One of the annual class projects at the Midwestern boarding school where I grew up was making maple syrup. After collecting sap from the local stand of sugar maples, we’d stay up all night, boiling the stuff into syrup in a wood-burning contraption we’d set up near the decrepit tennis courts. Then we’d celebrate the season’s haul with a pancake social. It was a party we looked forward to all year — an excuse to pull an all-nighter outside when normally we’d be under curfew in the dorms, followed by the reward of towers of pancakes as night turned into morning.
Now that I’m not a teenager but a parent to one, my pancake socials are more modest: They started as breakfasts I made when the kids were little and had sleepover guests to feed; now they’re an excuse for the family and the occasional friend or two to get together on the weekend without the imperative that anyone change out of their pajamas.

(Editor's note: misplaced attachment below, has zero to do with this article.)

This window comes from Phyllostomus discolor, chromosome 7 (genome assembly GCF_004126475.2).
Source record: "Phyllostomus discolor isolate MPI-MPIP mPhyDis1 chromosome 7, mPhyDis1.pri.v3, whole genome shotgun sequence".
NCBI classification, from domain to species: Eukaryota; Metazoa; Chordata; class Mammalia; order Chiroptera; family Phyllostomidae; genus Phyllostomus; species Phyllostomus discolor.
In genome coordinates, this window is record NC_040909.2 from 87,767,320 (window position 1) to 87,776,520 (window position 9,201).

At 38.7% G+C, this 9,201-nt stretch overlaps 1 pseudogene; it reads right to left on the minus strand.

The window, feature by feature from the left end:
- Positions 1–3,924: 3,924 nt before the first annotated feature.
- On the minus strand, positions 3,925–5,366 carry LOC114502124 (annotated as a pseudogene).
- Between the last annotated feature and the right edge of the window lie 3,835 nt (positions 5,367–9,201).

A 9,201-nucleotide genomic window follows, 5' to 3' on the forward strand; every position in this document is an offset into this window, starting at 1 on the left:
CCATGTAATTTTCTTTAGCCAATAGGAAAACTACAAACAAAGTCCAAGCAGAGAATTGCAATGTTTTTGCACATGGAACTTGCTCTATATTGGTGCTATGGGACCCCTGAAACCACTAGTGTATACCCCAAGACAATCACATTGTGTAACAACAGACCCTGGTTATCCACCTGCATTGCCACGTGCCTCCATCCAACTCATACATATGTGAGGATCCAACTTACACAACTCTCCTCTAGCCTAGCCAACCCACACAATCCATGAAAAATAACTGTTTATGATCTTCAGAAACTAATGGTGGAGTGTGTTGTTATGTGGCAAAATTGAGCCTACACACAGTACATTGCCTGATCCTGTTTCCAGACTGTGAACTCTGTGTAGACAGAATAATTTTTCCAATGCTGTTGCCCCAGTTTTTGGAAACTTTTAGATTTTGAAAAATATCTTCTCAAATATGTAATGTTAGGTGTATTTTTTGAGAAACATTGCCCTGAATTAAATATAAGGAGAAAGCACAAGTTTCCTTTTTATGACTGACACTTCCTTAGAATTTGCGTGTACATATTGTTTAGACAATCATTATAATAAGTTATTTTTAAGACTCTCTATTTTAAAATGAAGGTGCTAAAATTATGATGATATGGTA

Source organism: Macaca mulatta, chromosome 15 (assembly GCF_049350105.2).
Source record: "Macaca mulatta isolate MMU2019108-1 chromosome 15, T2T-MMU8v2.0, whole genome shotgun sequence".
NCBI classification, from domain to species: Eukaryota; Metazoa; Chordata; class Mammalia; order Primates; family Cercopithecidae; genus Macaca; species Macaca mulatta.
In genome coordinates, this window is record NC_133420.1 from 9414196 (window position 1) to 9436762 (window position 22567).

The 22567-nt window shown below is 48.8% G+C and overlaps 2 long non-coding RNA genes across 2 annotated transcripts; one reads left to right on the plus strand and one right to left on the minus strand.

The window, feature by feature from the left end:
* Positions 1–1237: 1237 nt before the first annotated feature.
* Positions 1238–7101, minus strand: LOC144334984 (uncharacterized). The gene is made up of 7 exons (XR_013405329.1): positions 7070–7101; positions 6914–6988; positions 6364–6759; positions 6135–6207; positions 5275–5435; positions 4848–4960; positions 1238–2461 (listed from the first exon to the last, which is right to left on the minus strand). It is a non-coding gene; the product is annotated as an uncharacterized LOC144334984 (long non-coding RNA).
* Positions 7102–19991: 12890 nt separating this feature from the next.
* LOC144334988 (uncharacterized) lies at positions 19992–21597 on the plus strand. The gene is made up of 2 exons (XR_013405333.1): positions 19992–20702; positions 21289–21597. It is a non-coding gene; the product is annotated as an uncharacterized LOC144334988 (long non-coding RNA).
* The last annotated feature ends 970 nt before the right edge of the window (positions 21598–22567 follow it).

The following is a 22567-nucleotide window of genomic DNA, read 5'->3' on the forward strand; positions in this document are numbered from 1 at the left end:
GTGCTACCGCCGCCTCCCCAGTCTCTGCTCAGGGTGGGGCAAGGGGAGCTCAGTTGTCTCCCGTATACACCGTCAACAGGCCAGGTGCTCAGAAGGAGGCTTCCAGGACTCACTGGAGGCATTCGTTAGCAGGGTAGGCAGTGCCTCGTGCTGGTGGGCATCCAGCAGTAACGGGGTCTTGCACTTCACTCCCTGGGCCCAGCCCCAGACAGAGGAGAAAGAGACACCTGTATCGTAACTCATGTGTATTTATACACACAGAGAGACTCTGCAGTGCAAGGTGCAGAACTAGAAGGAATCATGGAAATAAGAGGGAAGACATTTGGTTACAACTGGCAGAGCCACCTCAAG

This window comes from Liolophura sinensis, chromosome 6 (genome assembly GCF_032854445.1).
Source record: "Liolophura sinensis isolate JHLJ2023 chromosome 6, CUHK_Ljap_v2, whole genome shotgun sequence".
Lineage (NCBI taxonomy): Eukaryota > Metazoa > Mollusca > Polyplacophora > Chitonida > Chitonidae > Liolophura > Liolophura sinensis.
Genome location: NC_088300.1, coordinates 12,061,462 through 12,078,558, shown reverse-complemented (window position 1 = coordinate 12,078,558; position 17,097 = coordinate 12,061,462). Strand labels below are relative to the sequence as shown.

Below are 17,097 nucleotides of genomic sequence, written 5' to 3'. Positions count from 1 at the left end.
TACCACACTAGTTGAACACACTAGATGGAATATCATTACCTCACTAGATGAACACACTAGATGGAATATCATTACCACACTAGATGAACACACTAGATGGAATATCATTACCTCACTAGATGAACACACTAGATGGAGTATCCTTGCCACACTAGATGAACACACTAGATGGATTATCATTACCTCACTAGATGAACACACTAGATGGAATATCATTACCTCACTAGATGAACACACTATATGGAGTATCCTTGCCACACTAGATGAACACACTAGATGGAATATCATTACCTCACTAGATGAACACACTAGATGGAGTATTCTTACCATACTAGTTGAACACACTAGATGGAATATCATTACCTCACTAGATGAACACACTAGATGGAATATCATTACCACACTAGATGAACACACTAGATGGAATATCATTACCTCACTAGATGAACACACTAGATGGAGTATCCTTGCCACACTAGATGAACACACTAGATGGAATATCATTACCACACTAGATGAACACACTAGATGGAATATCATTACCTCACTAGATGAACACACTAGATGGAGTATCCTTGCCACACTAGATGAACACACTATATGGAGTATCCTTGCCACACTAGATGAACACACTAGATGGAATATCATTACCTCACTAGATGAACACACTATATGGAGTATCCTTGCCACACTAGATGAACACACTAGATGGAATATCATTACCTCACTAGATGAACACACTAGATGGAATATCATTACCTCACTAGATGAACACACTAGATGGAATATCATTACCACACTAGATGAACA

My weekend plan for pancakes usually involves hitting the market on Saturday — to load up on fruit, jam, honey, flowers, maybe a wreath for the door — and stay home on Sunday — to read the paper, watch the early NFL game, and engineer the first wave of caffeine while I wait for folks to arrive.
The guests might be my daughter and her friends, taking a break from homework or college applications; or my friends, gathering for a few hours of cooking and conversation. Because one of the myriad joys of pancakes is that they can be eaten for any meal of the day — or sometimes all of them, as my older daughter, now with a college kitchen of her own, points out.
How to pancake
Batter up. I cook pancakes in a cast iron pan that likely predates my mother’s griddling, with quite a lot of butter over medium-high heat. The trick is to calibrate the heat, butter and batter so that the interior cooks through while the edges pan-fry into a crispy, bronze filigree. Ladle the batter into shapes — snowmen are the easiest — or coordinate the diameters to stack or pyramid. I’ve made pancakes as big as omelets and used cookie cutters; squirt bottles also work, though not with blueberries. The first pancake or two might be imperfect (I eat those) then I pile up the rest on a plate kept warm in a very low oven. Depending on the size and of your crowd, you can start early and have the whole batch cooked before folks sit down; or you can griddle and serve, handing them off hot from the stove.